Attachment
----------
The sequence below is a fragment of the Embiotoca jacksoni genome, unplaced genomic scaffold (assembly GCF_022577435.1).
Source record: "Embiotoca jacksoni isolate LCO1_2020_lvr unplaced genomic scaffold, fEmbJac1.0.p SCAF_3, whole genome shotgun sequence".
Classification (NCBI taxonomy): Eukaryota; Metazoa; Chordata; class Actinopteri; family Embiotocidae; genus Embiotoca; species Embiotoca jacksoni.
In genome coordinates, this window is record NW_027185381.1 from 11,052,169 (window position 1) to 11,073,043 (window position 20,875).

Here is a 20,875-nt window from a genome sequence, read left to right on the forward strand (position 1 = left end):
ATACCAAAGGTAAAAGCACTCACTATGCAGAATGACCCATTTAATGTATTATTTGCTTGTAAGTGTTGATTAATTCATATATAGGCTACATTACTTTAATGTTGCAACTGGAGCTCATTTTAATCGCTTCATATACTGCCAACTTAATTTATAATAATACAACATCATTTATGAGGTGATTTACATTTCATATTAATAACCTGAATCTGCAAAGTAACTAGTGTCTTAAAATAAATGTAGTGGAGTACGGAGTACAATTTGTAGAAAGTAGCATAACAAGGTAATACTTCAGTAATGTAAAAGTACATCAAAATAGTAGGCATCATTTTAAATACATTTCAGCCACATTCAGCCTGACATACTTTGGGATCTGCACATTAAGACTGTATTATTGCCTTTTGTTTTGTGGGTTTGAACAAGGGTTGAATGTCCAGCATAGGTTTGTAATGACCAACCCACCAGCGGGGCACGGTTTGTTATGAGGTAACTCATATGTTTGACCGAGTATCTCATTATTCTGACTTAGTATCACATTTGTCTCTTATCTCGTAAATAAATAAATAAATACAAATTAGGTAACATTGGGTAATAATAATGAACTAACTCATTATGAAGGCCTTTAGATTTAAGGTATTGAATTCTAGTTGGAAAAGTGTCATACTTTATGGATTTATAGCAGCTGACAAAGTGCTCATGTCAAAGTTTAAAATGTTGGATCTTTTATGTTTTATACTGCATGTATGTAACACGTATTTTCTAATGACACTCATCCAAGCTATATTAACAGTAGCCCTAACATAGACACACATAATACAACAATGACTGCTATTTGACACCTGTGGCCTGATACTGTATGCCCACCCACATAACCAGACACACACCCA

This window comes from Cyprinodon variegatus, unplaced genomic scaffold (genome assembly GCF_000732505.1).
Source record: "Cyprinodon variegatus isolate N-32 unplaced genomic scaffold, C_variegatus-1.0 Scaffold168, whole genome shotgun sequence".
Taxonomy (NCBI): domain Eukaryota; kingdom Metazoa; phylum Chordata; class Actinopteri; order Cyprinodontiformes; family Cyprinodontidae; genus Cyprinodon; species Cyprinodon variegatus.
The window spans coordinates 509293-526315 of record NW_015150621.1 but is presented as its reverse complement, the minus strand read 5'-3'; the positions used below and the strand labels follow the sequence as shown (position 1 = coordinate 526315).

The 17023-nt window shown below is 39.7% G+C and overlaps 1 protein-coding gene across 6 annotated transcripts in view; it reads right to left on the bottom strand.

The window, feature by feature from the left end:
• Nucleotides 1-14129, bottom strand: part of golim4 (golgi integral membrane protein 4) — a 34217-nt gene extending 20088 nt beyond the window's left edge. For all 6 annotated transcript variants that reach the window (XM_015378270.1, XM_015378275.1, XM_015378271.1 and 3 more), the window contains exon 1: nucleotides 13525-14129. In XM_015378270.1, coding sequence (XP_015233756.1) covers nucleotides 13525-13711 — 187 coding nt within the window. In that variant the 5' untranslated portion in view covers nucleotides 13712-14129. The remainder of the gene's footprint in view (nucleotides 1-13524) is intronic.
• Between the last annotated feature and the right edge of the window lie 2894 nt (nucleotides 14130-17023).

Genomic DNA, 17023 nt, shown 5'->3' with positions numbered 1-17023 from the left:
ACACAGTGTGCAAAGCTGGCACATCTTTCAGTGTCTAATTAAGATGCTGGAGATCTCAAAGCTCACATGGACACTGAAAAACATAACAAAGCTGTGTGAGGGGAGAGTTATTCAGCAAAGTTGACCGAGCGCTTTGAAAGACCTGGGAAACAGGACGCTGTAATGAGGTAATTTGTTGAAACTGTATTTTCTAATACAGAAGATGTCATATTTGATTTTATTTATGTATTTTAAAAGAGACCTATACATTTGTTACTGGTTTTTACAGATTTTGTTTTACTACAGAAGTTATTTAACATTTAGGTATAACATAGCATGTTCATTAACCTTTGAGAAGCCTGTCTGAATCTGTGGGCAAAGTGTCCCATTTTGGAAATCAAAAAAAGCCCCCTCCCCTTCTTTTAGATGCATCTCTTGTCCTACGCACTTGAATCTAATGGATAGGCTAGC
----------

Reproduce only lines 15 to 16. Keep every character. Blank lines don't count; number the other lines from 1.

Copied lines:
Genomic DNA, 17023 nt, shown 5'->3' with positions numbered 1-17023 from the left:
ACACAGTGTGCAAAGCTGGCACATCTTTCAGTGTCTAATTAAGATGCTGGAGATCTCAAAGCTCACATGGACACTGAAAAACATAACAAAGCTGTGTGAGGGGAGAGTTATTCAGCAAAGTTGACCGAGCGCTTTGAAAGACCTGGGAAACAGGACGCTGTAATGAGGTAATTTGTTGAAACTGTATTTTCTAATACAGAAGATGTCATATTTGATTTTATTTATGTATTTTAAAAGAGACCTATACATTTGTTACTGGTTTTTACAGATTTTGTTTTACTACAGAAGTTATTTAACATTTAGGTATAACATAGCATGTTCATTAACCTTTGAGAAGCCTGTCTGAATCTGTGGGCAAAGTGTCCCATTTTGGAAATCAAAAAAAGCCCCCTCCCCTTCTTTTAGATGCATCTCTTGTCCTACGCACTTGAATCTAATGGATAGGCTAGC